It’s been a year since I first moved to Japan for the JET Programme. The first thing I got to experience in Aomori was Nebuta. Even though I arrived too late to see Hirosaki Neputa and Aomori City Nebuta, I was lucky to catch Goshogawara Tachineputa.
First I want to talk a little bit about what Nebuta is: It’s Aomori’s largest summer festival and is characterized by elaborately painted lantern floats surrounded by taiko drums in a large parade. The floats are constructed out of painted washi paper placed over a wire frame, the design and construct takes about a year to make. The floats can be up to nine meters wide and five meters tall. The size and structure of the floats are largely based on the city they are from. The floats depict gods, historical or mythical figures, kabuki actors, and characters from popular historical TV dramas.
The floats are pushed along the street by human power. Each float is accompanied by teams of taiko drummers, flute and hand cymbal players. As well as dancers called haneto.
There are multiple places in Aomori that have their own Nebuta festivals. Each place has its own chant that the dancers call out. For example: Aomori dancers say “rassera,rassera,” Hirosaki says, “yayado,” and Goshagowara says, “yatemare, yatemare.”
Each Nebuta festival in Aomori has its own unique characteristics. For Hirosaki Nebuta it’s the fan shaped floats and the use of massive taiko drums. For Goshogawara, it’s the use of 23 meter tall, 19 ton parade floats.
These floats are conveyed through the city while float carriers and dancers shout, “yatemare, yatemare.” In addition to three large Nebuta floats that are displayed year round at the Tachineputa Museum, there are a total of 15 floats of various sizes featured in the festival.
The memory of this festival is very sweet in my mind. I had just arrived in Aomori and I was not even completely settled into my apartment yet. One of the older JETs living in Hirosaki sent a message that they were planning on going and invited us to meet them at the station. This was exciting for a couple of reasons. First, I get to meet some people and potentially make friends, I get to ride the train, and most importantly I get to see Nebuta!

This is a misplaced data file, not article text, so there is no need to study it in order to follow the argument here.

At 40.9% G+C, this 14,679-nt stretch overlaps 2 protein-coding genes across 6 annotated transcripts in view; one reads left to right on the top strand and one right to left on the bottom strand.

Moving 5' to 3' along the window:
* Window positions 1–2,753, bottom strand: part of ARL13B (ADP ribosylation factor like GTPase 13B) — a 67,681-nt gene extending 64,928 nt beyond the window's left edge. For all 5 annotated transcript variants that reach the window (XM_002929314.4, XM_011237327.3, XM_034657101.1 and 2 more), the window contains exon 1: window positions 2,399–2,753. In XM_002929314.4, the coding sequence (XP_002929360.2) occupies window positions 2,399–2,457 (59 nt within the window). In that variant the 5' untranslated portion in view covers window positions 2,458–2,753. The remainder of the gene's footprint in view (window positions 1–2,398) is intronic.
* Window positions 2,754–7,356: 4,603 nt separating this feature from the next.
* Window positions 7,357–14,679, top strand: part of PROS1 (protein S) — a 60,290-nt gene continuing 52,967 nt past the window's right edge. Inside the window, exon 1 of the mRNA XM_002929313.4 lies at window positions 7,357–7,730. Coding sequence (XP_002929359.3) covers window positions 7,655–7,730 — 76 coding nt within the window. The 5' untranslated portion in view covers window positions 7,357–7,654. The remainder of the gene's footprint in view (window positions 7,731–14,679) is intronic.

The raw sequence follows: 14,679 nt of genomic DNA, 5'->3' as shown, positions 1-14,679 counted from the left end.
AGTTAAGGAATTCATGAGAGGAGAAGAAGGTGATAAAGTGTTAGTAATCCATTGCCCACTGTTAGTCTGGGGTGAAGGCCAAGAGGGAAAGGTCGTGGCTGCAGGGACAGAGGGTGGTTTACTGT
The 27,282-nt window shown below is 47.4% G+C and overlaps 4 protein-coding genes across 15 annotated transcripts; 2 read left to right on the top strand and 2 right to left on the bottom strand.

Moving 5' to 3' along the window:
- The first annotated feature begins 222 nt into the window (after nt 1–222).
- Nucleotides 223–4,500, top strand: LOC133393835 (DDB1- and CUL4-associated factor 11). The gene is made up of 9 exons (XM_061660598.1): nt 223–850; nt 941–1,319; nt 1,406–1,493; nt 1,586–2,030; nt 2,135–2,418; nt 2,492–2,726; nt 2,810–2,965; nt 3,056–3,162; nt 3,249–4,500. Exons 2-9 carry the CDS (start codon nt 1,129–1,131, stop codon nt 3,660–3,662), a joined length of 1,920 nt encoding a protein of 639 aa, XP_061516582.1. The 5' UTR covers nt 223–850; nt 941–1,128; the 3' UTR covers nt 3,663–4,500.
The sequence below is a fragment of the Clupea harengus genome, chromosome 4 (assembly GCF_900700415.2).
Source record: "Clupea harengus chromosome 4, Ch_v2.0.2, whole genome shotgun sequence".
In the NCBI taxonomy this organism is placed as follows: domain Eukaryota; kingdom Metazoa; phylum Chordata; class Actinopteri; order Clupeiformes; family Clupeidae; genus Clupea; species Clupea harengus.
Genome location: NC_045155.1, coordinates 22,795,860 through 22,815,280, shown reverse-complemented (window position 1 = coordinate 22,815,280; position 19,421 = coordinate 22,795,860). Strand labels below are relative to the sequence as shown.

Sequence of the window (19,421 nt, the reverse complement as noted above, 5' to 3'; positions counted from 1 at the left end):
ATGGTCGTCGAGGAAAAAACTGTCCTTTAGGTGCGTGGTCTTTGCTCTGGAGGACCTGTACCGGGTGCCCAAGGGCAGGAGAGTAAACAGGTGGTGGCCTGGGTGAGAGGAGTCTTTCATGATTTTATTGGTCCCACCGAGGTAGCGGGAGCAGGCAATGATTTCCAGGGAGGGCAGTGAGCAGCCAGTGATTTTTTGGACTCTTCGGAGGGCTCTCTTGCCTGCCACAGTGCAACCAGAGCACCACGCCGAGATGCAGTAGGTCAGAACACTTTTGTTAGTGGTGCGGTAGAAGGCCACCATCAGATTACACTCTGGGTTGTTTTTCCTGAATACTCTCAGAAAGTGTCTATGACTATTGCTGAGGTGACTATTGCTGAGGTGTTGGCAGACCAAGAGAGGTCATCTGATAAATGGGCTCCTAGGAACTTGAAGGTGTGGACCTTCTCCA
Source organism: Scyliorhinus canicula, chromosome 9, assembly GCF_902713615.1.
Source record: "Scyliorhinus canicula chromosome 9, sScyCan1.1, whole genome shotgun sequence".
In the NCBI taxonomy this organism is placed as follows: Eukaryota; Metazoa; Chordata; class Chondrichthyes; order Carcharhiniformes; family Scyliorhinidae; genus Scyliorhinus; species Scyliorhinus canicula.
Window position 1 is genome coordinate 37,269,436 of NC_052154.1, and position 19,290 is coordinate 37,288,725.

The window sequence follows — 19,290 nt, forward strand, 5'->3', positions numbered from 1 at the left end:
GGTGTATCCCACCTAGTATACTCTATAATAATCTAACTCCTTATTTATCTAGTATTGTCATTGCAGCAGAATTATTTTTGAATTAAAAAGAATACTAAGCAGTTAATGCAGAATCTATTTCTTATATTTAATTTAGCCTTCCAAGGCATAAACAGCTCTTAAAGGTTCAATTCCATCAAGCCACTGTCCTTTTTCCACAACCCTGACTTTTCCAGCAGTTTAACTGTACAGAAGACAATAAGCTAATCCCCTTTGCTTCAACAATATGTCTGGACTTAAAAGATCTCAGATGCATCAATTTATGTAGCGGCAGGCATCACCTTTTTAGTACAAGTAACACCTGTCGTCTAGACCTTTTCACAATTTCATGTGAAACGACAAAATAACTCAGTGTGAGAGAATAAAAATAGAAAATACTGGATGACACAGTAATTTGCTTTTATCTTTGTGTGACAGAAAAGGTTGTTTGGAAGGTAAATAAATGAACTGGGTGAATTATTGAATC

Actually Nebuta was, and still is really important to me. Even though I had never seen the festival before then it is actually the reason I am in Japan, which sounds very dramatic but there is truth in it.
Long story short, the first time I came to Japan I did a traveling history class. One of our first stops was Aomori City. If you’ve ever been to Aomori station then you know what I am talking about…When you step off the train and go to exit the train station you’ll be greeted by a Nebuta lantern and three little apple daruma lanterns as well. I remember seeing it for the first time and being so impressed, that I vowed I would come back and see the Nebuta festival. Fast forward 2 years later I marked I wanted to be placed in Aomori when applying for JET and by happenstance I found myself here.
Now back to Tachineputa. We took a local train from Hirosaki to Goshogawara. It was really exciting buying my first train ticket. The train ride itself was also a lot of fun because it was packed and at one point the train goes backwards for some reason.
Once we arrived at the station people began pouring out of the train, and police officers were directing the flow of people.
Once we got out on to the street we passed dancers and taiko drums and some of the floats lined up waiting for the parade to begin.
We passed food stalls and vendors selling all sorts of goods. Of course the smell of fresh food was too alluring and we stopped to eat takoyaki, yakitori, and even cucumbers on sticks!
Eventually we found a spot to sit and wait. Which happened to be at a street intersection, which was a really good move on our part, since some of the smaller floats would spin in a circle once they reached the intersection.
The size of the floats was incredible. The amount of detail on each float from top to bottom was amazing. Typically the front of the float is a character, and on the back there is a painted woman. Towards the bottom of the float flowers and other tiles are painted. I was really impressed by the taiko drums inside the floats.
Music from the drums, flutes, and cymbals filled the air with the accompaniment of “yatemare, yatemare.” I can still vividly imagine it a year later, and it is one of my favorite memories in Aomori.
I hope eventually I will get to experience Hirosaki Neputa and Aomori Nebuta as well, but for the time being I will hold onto the memory of Goshogawara Tachineputa.